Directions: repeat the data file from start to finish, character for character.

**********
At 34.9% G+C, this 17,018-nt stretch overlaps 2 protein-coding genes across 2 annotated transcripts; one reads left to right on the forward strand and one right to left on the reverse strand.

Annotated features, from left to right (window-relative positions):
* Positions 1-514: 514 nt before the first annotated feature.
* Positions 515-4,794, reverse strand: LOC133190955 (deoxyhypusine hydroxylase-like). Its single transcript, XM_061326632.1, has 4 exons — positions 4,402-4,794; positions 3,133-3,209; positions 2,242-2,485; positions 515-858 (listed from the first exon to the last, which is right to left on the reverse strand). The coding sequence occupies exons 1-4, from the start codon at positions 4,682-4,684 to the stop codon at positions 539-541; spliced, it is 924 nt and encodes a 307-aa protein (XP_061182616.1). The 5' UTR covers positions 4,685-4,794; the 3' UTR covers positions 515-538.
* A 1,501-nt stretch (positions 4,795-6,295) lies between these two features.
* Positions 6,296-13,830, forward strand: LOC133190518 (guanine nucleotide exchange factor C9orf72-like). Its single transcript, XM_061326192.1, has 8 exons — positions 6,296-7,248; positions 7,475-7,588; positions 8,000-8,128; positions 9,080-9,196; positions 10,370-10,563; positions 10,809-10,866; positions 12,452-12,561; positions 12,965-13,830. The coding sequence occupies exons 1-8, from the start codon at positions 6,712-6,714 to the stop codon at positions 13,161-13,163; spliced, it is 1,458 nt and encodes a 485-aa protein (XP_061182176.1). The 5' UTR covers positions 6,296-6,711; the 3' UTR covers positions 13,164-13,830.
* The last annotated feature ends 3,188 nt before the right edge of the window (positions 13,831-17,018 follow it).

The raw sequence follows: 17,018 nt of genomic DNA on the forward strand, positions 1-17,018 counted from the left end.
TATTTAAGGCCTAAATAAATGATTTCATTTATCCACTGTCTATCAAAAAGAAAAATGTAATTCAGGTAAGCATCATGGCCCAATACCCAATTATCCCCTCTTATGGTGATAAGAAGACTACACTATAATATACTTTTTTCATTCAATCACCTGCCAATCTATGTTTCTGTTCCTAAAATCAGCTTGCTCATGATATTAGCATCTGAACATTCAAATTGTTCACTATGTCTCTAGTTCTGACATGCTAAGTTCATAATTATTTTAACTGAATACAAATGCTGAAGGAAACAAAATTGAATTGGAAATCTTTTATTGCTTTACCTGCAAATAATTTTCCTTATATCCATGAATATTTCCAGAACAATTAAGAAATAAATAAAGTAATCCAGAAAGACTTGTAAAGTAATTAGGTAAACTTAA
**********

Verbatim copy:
At 34.9% G+C, this 17,018-nt stretch overlaps 2 protein-coding genes across 2 annotated transcripts; one reads left to right on the forward strand and one right to left on the reverse strand.

Annotated features, from left to right (window-relative positions):
* Positions 1-514: 514 nt before the first annotated feature.
* Positions 515-4,794, reverse strand: LOC133190955 (deoxyhypusine hydroxylase-like). Its single transcript, XM_061326632.1, has 4 exons — positions 4,402-4,794; positions 3,133-3,209; positions 2,242-2,485; positions 515-858 (listed from the first exon to the last, which is right to left on the reverse strand). The coding sequence occupies exons 1-4, from the start codon at positions 4,682-4,684 to the stop codon at positions 539-541; spliced, it is 924 nt and encodes a 307-aa protein (XP_061182616.1). The 5' UTR covers positions 4,685-4,794; the 3' UTR covers positions 515-538.
* A 1,501-nt stretch (positions 4,795-6,295) lies between these two features.
* Positions 6,296-13,830, forward strand: LOC133190518 (guanine nucleotide exchange factor C9orf72-like). Its single transcript, XM_061326192.1, has 8 exons — positions 6,296-7,248; positions 7,475-7,588; positions 8,000-8,128; positions 9,080-9,196; positions 10,370-10,563; positions 10,809-10,866; positions 12,452-12,561; positions 12,965-13,830. The coding sequence occupies exons 1-8, from the start codon at positions 6,712-6,714 to the stop codon at positions 13,161-13,163; spliced, it is 1,458 nt and encodes a 485-aa protein (XP_061182176.1). The 5' UTR covers positions 6,296-6,711; the 3' UTR covers positions 13,164-13,830.
* The last annotated feature ends 3,188 nt before the right edge of the window (positions 13,831-17,018 follow it).

The raw sequence follows: 17,018 nt of genomic DNA on the forward strand, positions 1-17,018 counted from the left end.
TATTTAAGGCCTAAATAAATGATTTCATTTATCCACTGTCTATCAAAAAGAAAAATGTAATTCAGGTAAGCATCATGGCCCAATACCCAATTATCCCCTCTTATGGTGATAAGAAGACTACACTATAATATACTTTTTTCATTCAATCACCTGCCAATCTATGTTTCTGTTCCTAAAATCAGCTTGCTCATGATATTAGCATCTGAACATTCAAATTGTTCACTATGTCTCTAGTTCTGACATGCTAAGTTCATAATTATTTTAACTGAATACAAATGCTGAAGGAAACAAAATTGAATTGGAAATCTTTTATTGCTTTACCTGCAAATAATTTTCCTTATATCCATGAATATTTCCAGAACAATTAAGAAATAAATAAAGTAATCCAGAAAGACTTGTAAAGTAATTAGGTAAACTTAA